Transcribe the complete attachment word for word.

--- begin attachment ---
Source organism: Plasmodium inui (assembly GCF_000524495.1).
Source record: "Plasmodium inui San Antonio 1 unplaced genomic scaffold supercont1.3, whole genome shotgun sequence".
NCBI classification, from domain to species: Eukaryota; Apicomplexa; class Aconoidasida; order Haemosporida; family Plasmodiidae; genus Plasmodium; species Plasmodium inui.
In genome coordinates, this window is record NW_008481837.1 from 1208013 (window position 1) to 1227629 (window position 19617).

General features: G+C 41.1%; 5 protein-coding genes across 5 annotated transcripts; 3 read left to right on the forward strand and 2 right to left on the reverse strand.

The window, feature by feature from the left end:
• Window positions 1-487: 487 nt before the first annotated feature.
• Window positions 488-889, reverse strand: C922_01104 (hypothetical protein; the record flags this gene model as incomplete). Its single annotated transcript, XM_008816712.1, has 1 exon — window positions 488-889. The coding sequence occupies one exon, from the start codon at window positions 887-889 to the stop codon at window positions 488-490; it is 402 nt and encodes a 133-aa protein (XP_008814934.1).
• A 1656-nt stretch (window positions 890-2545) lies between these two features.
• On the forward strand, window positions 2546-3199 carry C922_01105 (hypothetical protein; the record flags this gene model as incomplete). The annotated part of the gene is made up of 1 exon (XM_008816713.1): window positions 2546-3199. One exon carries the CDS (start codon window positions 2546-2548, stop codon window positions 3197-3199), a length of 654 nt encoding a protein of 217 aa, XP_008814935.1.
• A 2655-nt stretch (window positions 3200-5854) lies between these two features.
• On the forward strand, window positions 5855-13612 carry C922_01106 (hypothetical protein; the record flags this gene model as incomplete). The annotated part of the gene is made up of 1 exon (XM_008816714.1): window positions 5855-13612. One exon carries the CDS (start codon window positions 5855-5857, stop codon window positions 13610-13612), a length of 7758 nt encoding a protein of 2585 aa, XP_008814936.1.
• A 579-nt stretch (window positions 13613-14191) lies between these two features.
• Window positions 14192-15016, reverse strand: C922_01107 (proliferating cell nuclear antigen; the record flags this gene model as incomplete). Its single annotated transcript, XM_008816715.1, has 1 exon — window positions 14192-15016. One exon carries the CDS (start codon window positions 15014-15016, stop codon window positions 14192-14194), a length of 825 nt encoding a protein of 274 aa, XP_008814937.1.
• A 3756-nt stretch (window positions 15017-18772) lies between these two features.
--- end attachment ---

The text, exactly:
Source organism: Plasmodium inui (assembly GCF_000524495.1).
Source record: "Plasmodium inui San Antonio 1 unplaced genomic scaffold supercont1.3, whole genome shotgun sequence".
NCBI classification, from domain to species: Eukaryota; Apicomplexa; class Aconoidasida; order Haemosporida; family Plasmodiidae; genus Plasmodium; species Plasmodium inui.
In genome coordinates, this window is record NW_008481837.1 from 1208013 (window position 1) to 1227629 (window position 19617).

General features: G+C 41.1%; 5 protein-coding genes across 5 annotated transcripts; 3 read left to right on the forward strand and 2 right to left on the reverse strand.

The window, feature by feature from the left end:
• Window positions 1-487: 487 nt before the first annotated feature.
• Window positions 488-889, reverse strand: C922_01104 (hypothetical protein; the record flags this gene model as incomplete). Its single annotated transcript, XM_008816712.1, has 1 exon — window positions 488-889. The coding sequence occupies one exon, from the start codon at window positions 887-889 to the stop codon at window positions 488-490; it is 402 nt and encodes a 133-aa protein (XP_008814934.1).
• A 1656-nt stretch (window positions 890-2545) lies between these two features.
• On the forward strand, window positions 2546-3199 carry C922_01105 (hypothetical protein; the record flags this gene model as incomplete). The annotated part of the gene is made up of 1 exon (XM_008816713.1): window positions 2546-3199. One exon carries the CDS (start codon window positions 2546-2548, stop codon window positions 3197-3199), a length of 654 nt encoding a protein of 217 aa, XP_008814935.1.
• A 2655-nt stretch (window positions 3200-5854) lies between these two features.
• On the forward strand, window positions 5855-13612 carry C922_01106 (hypothetical protein; the record flags this gene model as incomplete). The annotated part of the gene is made up of 1 exon (XM_008816714.1): window positions 5855-13612. One exon carries the CDS (start codon window positions 5855-5857, stop codon window positions 13610-13612), a length of 7758 nt encoding a protein of 2585 aa, XP_008814936.1.
• A 579-nt stretch (window positions 13613-14191) lies between these two features.
• Window positions 14192-15016, reverse strand: C922_01107 (proliferating cell nuclear antigen; the record flags this gene model as incomplete). Its single annotated transcript, XM_008816715.1, has 1 exon — window positions 14192-15016. One exon carries the CDS (start codon window positions 15014-15016, stop codon window positions 14192-14194), a length of 825 nt encoding a protein of 274 aa, XP_008814937.1.
• A 3756-nt stretch (window positions 15017-18772) lies between these two features.